>Sunday morning’s paper came and went. I didn’t really look through it other than to check the work I had done, just to see if it looked all right or if it had been edited incorrectly – or if I myself had screwed something up (which was highly unlikely since I am flawless, in general). In the process, I separated all the department store fliers, which I normally throw into a growing pile of recyclable shit in the corner of my living room, but kept this time. I decided it was best to save them until I had time to look them over, with Christmas coming up and all.
So tonight I sat down and started sifting through them. Target had a few things, but nothing really attention-grabbing. A local furniture store looked painfully overpriced. Sears, which I thought would showcase something wonderful for my dad, let me down, as did Belk’s in terms of the expectations I’d set forth for the place for my mother. Then came Toys ‘R Us … a sure-fire victory in the search for at least a few things for Kalista. I sighed after a few flips of the ad. Nothing. I looked up, worried about how I was going to find her something she’d like, and looked at the 11-by-14 framed photograph on the wall facing me. It was of her and my sister’s kids, a product of an hour-long affair at Wal-Mart at the end of last summer. Allyson stared at me.
What kind of Christmas are my sister’s three innocent children going to have? Sure, my mom and dad are going to shower them with many cool gifts, as will their father and his family, but will they have security? I imagined how it must feel to be in Allyson’s shoes, the feeling of being a little girl in her first year of school and not knowing what life’s going to bring on next. The fright of Mommy never being around in the evenings when it‘s time to unwind from a wound-up school day, the disappointment and wonder … is it my fault, she must ask herself and hopefully God. I never had to worry about a thing like that – couldn’t imagine what it’d be like if I did. Neither did my sister.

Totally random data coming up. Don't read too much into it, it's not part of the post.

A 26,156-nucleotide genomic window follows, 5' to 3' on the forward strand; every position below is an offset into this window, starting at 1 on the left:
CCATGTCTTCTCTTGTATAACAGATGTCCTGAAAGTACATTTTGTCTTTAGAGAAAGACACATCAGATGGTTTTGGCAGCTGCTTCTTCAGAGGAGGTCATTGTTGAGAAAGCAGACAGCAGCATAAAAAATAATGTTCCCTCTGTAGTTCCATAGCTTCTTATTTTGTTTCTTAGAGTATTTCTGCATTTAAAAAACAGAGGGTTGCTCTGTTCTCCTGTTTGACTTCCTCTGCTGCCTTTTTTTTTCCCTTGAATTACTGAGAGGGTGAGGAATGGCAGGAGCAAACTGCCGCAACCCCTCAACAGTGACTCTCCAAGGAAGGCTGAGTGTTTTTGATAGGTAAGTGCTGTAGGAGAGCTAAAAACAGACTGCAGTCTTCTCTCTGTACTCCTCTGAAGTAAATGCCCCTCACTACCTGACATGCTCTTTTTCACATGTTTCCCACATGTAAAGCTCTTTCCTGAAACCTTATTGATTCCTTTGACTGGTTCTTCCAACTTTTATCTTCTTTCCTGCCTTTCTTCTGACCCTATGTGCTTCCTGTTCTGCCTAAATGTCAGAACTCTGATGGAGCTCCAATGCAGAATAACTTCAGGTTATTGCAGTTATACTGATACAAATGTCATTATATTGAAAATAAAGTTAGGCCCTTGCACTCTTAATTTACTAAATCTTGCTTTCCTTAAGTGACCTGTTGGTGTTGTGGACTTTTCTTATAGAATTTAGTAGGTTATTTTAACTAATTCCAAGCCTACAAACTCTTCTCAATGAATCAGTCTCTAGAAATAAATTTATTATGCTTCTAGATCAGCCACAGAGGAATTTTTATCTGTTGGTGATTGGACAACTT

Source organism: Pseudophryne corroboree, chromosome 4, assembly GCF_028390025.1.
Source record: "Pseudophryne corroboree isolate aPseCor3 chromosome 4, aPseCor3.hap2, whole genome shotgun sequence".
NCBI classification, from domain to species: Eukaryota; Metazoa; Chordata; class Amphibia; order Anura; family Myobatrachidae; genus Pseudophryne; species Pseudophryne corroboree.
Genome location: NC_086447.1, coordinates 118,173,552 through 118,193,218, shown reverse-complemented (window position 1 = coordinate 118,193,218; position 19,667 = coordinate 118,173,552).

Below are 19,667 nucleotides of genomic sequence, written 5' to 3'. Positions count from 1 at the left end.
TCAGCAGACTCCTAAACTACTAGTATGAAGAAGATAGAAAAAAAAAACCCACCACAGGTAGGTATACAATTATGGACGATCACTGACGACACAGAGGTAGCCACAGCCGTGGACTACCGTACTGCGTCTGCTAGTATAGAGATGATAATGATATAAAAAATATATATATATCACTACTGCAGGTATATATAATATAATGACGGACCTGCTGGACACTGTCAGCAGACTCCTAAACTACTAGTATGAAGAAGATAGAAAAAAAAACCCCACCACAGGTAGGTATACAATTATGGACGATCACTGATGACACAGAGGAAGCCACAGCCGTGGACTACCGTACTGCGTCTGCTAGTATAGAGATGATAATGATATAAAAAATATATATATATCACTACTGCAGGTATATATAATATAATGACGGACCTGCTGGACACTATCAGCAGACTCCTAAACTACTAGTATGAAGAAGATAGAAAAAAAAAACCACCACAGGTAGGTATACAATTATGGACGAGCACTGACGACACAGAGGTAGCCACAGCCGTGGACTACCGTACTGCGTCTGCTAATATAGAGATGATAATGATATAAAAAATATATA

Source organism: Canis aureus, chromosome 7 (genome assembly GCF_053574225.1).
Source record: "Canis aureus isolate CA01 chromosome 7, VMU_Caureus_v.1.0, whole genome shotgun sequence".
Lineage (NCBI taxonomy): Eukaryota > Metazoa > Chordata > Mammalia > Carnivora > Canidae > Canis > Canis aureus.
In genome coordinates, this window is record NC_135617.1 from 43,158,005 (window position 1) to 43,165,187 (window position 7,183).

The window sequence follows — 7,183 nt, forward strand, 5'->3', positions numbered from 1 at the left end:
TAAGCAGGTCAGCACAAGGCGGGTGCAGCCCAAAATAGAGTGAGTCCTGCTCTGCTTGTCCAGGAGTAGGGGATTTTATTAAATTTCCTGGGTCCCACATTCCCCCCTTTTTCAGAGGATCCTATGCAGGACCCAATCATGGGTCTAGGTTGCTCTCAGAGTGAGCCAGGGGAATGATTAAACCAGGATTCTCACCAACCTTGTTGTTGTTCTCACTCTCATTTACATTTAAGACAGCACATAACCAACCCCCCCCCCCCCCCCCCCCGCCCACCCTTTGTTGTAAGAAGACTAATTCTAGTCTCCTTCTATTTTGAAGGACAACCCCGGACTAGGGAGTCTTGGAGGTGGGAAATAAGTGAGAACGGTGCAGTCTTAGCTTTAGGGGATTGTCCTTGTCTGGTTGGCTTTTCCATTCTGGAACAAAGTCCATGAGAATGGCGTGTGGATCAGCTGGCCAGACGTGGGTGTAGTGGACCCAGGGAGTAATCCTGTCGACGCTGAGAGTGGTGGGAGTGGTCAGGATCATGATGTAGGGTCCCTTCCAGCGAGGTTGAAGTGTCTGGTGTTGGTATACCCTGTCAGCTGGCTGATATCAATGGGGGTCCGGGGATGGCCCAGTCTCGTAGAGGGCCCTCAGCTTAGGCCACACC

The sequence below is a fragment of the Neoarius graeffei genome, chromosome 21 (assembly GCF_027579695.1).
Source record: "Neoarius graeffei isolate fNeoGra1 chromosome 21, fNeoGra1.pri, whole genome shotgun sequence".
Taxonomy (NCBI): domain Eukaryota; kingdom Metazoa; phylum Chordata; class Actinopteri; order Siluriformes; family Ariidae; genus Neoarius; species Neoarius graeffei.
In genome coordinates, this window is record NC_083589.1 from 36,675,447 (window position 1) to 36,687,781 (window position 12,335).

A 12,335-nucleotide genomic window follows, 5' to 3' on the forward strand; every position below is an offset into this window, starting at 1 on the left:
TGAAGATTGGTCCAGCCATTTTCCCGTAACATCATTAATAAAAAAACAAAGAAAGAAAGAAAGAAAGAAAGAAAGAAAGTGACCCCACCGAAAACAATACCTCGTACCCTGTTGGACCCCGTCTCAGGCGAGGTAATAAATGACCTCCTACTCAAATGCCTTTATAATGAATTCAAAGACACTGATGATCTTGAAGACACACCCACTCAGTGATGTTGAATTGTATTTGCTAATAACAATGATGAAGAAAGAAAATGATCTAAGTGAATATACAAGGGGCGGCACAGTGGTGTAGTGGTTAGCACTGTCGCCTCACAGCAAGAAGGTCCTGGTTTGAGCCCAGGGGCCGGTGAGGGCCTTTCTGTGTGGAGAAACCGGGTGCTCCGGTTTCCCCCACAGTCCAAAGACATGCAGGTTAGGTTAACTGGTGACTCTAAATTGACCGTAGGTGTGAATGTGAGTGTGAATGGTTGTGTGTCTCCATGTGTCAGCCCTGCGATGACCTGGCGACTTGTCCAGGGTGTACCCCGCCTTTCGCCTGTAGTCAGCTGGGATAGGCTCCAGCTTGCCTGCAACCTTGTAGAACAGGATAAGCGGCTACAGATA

I remember being a kid around this time of the year and flipping through the giant JC Penny toy catalog with a sheet of notebook paper and a pen. I’d look at everything, write down whatever I wanted, add up the price, see that it was way too much to reasonably expect, cut it back, then present it to my mom with an anticipatory grin. As the next couple weeks would go by, I’d add items, take some away and wheel and deal, hoping the whole time that at least get 50 percent of the list would be under the tree come the morning of Dec. 25. That was all I had to worry about at Christmas when I was a kid.
My sister did the same thing, though she wasn’t as much of a “businessman” as I. Both of us had wonderful Christmases and got most of what we wanted – and all of what we needed. How can she not at least try to afford her children with the same sense of security? Does she not remember her childhood?
Having Kalista and thinking about Allyson, Logan and Rylan makes me really see what matters at Christmas – and in life – as a child. Yeah, it’s nice to get the garbage I now see as “stupid” in all those Sunday newspaper inserts/advertisements, but what’s gotta be there … what’s supposed to be there … is the love of a family. I’ve gotta say, I could give my sister’s kids every material possession hosted by all the department stores in America, see them for Jesus’ birthday and give them my love – as we all could – and it’s not going to do a damn thing in terms of their well-being, especially Allyson, who’s getting to be old enough to understand what an idiot (I know this is a simple, overused word, but try as I may, I can’t find a word for the woman that suits her better) her mother is. The sad thing is, that little girl’s going to love her regardless, believe in her nonetheless and hope for her return to normalcy to the point of tears – probably every night.
I just want you all to think about situations like this when you – like I’ve been catching myself doing lately – get caught up in the “great sales” and overall hustle and bustle of “Xmas.” Don’t concern yourself with stupid crap like “cool gifts” and LCD/HD/Plasma/Who-the-Hell-cares TVs and “Jesus is the reason for the season” vs. “Happy Holidays” and, damn it – just stupid rigmarole like that – when you’ve got people who need nothing more than your love wallowing lost and aimless all around you. Nothing, I assure you, can be more heartfelt than this gift – and it’s one you can and must keep on giving.
“I know one poor child who saved this world … and there’s 10 million more who probably could, if we all just stopped and said a prayer for them.”